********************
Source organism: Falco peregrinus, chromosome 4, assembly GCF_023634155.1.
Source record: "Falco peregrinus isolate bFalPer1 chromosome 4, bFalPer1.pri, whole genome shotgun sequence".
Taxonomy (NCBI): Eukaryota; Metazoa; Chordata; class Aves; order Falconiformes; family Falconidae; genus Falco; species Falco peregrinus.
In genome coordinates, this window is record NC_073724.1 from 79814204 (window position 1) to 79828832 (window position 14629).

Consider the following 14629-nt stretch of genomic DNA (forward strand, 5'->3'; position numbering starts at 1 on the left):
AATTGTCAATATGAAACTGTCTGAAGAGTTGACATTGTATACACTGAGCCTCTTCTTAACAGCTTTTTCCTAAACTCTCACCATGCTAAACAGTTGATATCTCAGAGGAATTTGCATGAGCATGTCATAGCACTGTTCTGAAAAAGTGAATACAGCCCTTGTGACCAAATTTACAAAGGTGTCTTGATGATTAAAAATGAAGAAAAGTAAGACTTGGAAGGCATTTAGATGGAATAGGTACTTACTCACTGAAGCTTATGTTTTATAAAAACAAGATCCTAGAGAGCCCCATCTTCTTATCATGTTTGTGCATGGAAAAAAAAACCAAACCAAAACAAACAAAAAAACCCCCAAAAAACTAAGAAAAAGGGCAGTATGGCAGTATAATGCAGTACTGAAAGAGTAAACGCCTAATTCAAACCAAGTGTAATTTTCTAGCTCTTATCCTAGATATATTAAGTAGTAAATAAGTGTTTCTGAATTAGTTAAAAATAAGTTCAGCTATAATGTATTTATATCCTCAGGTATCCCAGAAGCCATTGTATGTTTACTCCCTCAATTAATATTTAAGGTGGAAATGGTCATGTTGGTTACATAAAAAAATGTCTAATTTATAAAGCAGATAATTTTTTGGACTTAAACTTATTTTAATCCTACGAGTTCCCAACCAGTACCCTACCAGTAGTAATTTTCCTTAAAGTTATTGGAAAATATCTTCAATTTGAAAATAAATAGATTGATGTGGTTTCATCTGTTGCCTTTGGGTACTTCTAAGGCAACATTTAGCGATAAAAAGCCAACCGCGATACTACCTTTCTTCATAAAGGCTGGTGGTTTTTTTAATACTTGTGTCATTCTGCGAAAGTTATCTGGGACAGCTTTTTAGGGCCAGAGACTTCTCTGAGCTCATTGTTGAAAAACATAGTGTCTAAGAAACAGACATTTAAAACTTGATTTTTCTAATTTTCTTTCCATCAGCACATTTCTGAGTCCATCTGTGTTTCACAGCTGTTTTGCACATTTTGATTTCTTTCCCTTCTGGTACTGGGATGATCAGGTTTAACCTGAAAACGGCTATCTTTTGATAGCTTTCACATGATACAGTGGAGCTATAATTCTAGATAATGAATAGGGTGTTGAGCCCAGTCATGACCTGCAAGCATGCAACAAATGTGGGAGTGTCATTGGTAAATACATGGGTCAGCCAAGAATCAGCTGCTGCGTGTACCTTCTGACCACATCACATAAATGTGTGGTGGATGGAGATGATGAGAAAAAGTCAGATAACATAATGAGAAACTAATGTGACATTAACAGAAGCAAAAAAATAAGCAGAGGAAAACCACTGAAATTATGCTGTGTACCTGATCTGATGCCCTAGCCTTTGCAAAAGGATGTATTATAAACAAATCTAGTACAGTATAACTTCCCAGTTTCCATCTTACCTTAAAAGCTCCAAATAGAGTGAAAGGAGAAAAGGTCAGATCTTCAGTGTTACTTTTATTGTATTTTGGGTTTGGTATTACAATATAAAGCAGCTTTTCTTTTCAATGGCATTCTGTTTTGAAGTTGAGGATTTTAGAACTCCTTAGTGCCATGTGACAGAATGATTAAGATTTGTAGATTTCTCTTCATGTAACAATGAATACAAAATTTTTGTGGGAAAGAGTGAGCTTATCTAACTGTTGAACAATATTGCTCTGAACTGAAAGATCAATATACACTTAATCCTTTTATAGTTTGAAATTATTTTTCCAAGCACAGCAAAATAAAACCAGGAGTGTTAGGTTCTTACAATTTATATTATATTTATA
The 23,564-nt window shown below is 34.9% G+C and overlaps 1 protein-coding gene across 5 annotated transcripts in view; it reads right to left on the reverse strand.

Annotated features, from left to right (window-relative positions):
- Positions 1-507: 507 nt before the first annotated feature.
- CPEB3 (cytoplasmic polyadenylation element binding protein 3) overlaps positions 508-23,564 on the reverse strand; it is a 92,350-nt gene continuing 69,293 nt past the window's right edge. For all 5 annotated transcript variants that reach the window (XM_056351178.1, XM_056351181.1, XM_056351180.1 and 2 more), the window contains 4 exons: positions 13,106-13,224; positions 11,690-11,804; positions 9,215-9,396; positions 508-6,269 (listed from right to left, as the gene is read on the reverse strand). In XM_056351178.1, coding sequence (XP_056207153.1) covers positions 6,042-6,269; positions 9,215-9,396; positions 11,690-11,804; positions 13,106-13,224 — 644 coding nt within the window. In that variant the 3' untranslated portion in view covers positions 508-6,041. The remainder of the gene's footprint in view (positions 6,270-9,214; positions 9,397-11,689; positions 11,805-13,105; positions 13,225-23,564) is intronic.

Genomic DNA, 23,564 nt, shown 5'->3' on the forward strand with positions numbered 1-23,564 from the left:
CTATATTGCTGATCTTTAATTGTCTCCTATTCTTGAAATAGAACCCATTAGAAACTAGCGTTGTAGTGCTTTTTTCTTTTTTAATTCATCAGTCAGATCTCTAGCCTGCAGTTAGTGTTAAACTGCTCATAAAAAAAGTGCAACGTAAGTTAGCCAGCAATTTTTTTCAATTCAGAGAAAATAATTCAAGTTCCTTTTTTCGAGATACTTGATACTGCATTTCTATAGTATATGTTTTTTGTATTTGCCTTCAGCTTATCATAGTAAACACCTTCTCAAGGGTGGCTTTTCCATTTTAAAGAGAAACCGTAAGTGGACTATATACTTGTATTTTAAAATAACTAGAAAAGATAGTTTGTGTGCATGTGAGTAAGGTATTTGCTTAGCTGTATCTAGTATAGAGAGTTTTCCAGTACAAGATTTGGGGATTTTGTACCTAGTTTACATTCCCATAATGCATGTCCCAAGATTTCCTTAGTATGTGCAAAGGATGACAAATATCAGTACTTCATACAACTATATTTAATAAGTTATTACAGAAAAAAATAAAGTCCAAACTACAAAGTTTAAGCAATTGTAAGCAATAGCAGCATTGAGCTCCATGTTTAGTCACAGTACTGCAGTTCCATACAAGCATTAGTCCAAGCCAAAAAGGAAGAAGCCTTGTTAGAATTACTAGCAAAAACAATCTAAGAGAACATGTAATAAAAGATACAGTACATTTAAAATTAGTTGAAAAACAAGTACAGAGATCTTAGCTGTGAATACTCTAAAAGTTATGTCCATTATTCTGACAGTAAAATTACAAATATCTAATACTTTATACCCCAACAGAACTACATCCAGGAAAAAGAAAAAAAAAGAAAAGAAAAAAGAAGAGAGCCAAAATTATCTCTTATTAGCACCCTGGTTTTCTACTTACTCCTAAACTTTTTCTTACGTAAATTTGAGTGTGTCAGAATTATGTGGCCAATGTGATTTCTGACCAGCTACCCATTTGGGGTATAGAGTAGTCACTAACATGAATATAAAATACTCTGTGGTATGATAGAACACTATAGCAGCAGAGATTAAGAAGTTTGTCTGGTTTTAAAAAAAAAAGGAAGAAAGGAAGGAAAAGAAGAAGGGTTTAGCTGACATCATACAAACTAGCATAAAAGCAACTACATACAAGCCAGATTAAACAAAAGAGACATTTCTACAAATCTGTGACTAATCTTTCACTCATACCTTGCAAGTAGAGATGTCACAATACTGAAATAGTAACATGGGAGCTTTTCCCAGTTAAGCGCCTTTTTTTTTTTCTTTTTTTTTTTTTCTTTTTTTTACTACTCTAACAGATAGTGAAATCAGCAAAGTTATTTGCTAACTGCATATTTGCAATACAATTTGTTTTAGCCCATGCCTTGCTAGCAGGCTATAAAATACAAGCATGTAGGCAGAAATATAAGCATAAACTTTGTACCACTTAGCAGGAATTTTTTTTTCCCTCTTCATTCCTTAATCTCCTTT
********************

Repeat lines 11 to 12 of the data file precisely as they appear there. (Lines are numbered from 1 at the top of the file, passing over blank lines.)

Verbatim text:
Genomic DNA, 23,564 nt, shown 5'->3' on the forward strand with positions numbered 1-23,564 from the left:
CTATATTGCTGATCTTTAATTGTCTCCTATTCTTGAAATAGAACCCATTAGAAACTAGCGTTGTAGTGCTTTTTTCTTTTTTAATTCATCAGTCAGATCTCTAGCCTGCAGTTAGTGTTAAACTGCTCATAAAAAAAGTGCAACGTAAGTTAGCCAGCAATTTTTTTCAATTCAGAGAAAATAATTCAAGTTCCTTTTTTCGAGATACTTGATACTGCATTTCTATAGTATATGTTTTTTGTATTTGCCTTCAGCTTATCATAGTAAACACCTTCTCAAGGGTGGCTTTTCCATTTTAAAGAGAAACCGTAAGTGGACTATATACTTGTATTTTAAAATAACTAGAAAAGATAGTTTGTGTGCATGTGAGTAAGGTATTTGCTTAGCTGTATCTAGTATAGAGAGTTTTCCAGTACAAGATTTGGGGATTTTGTACCTAGTTTACATTCCCATAATGCATGTCCCAAGATTTCCTTAGTATGTGCAAAGGATGACAAATATCAGTACTTCATACAACTATATTTAATAAGTTATTACAGAAAAAAATAAAGTCCAAACTACAAAGTTTAAGCAATTGTAAGCAATAGCAGCATTGAGCTCCATGTTTAGTCACAGTACTGCAGTTCCATACAAGCATTAGTCCAAGCCAAAAAGGAAGAAGCCTTGTTAGAATTACTAGCAAAAACAATCTAAGAGAACATGTAATAAAAGATACAGTACATTTAAAATTAGTTGAAAAACAAGTACAGAGATCTTAGCTGTGAATACTCTAAAAGTTATGTCCATTATTCTGACAGTAAAATTACAAATATCTAATACTTTATACCCCAACAGAACTACATCCAGGAAAAAGAAAAAAAAAGAAAAGAAAAAAGAAGAGAGCCAAAATTATCTCTTATTAGCACCCTGGTTTTCTACTTACTCCTAAACTTTTTCTTACGTAAATTTGAGTGTGTCAGAATTATGTGGCCAATGTGATTTCTGACCAGCTACCCATTTGGGGTATAGAGTAGTCACTAACATGAATATAAAATACTCTGTGGTATGATAGAACACTATAGCAGCAGAGATTAAGAAGTTTGTCTGGTTTTAAAAAAAAAAGGAAGAAAGGAAGGAAAAGAAGAAGGGTTTAGCTGACATCATACAAACTAGCATAAAAGCAACTACATACAAGCCAGATTAAACAAAAGAGACATTTCTACAAATCTGTGACTAATCTTTCACTCATACCTTGCAAGTAGAGATGTCACAATACTGAAATAGTAACATGGGAGCTTTTCCCAGTTAAGCGCCTTTTTTTTTTTCTTTTTTTTTTTTTCTTTTTTTTACTACTCTAACAGATAGTGAAATCAGCAAAGTTATTTGCTAACTGCATATTTGCAATACAATTTGTTTTAGCCCATGCCTTGCTAGCAGGCTATAAAATACAAGCATGTAGGCAGAAATATAAGCATAAACTTTGTACCACTTAGCAGGAATTTTTTTTTCCCTCTTCATTCCTTAATCTCCTTT